By Anita Tanner
Some people move away without leaving—
when you see them you can’t tell
where they are.
Others accompany their parting
with angry words—
you don’t discern the silence inside.
You’ve seen them crying in the bedroom
behind locked doors
or standing at the kitchen sink
as if they were present,
their eyes holes turned toward you.
Morning and night a palm of pills
may take away a certain few,
others refuse medication.
Someone’s wife wants to leave after dark
but ends up sleeping every day instead.
Some work hard to seam up their souls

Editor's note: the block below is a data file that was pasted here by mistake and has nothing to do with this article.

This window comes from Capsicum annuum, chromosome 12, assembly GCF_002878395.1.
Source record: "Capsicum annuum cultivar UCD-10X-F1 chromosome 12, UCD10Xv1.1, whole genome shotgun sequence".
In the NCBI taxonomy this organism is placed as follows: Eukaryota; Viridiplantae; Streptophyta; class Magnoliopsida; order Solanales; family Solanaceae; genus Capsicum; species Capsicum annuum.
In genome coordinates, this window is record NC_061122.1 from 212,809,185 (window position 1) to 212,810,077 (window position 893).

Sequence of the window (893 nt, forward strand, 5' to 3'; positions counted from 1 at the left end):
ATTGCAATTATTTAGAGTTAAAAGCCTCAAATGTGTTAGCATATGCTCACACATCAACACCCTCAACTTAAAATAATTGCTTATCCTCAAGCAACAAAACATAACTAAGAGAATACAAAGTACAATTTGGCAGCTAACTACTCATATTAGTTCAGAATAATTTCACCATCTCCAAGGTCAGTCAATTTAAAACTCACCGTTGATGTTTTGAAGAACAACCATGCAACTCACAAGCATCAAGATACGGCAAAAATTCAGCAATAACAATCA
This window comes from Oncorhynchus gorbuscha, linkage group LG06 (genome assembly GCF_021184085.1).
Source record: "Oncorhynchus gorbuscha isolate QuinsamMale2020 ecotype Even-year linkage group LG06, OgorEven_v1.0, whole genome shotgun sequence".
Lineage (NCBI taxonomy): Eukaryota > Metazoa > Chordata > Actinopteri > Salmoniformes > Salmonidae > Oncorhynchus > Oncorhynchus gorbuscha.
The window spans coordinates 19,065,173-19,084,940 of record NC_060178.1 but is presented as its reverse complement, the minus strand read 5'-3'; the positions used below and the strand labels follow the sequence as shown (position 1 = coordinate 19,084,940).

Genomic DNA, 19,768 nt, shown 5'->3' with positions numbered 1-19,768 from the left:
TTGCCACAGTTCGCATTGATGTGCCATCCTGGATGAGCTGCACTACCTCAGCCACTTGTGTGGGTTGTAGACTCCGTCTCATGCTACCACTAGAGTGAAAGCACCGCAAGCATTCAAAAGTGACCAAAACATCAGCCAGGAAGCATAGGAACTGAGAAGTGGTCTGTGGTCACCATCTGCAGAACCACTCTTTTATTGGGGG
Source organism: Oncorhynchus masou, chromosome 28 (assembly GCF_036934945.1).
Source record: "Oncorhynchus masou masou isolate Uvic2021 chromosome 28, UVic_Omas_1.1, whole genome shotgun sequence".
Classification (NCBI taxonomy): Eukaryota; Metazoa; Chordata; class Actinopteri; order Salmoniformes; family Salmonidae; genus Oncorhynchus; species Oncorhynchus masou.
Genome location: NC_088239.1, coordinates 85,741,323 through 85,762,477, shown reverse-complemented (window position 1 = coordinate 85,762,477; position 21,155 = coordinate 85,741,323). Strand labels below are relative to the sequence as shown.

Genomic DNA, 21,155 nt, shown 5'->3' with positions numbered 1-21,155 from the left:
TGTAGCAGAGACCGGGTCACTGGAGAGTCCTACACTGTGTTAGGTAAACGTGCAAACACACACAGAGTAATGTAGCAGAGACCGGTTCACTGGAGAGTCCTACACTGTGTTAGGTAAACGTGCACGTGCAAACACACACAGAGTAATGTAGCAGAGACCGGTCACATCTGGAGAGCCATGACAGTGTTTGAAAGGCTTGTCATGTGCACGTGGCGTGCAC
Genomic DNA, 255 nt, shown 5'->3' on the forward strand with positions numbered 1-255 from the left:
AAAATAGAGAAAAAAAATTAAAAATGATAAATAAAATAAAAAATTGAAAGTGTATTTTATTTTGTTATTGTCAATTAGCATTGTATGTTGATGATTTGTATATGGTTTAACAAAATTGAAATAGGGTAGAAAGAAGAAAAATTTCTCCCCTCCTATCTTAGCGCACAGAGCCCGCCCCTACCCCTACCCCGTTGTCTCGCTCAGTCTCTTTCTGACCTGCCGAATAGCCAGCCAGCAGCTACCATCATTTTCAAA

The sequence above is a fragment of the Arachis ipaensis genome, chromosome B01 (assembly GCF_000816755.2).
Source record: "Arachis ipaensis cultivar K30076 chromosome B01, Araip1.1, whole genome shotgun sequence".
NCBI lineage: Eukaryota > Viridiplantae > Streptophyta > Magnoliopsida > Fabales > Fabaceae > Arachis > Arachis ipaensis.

with threads of sleep
but their minds weary the weave
like sleeves unraveling.
Some leave by touching too much,
in the wrong places, with the wrong people.
Some never touch,
losing even the feel of keys, coins, pebbles
from deep pockets of grief.
Some pack every day just in case,
then unpack or leave a full suitcase
under the bed or just run out the door,
nothing but arms and legs.
You can holler all you want, Don’t leave,
but the moving will go on
even after they decide to stay.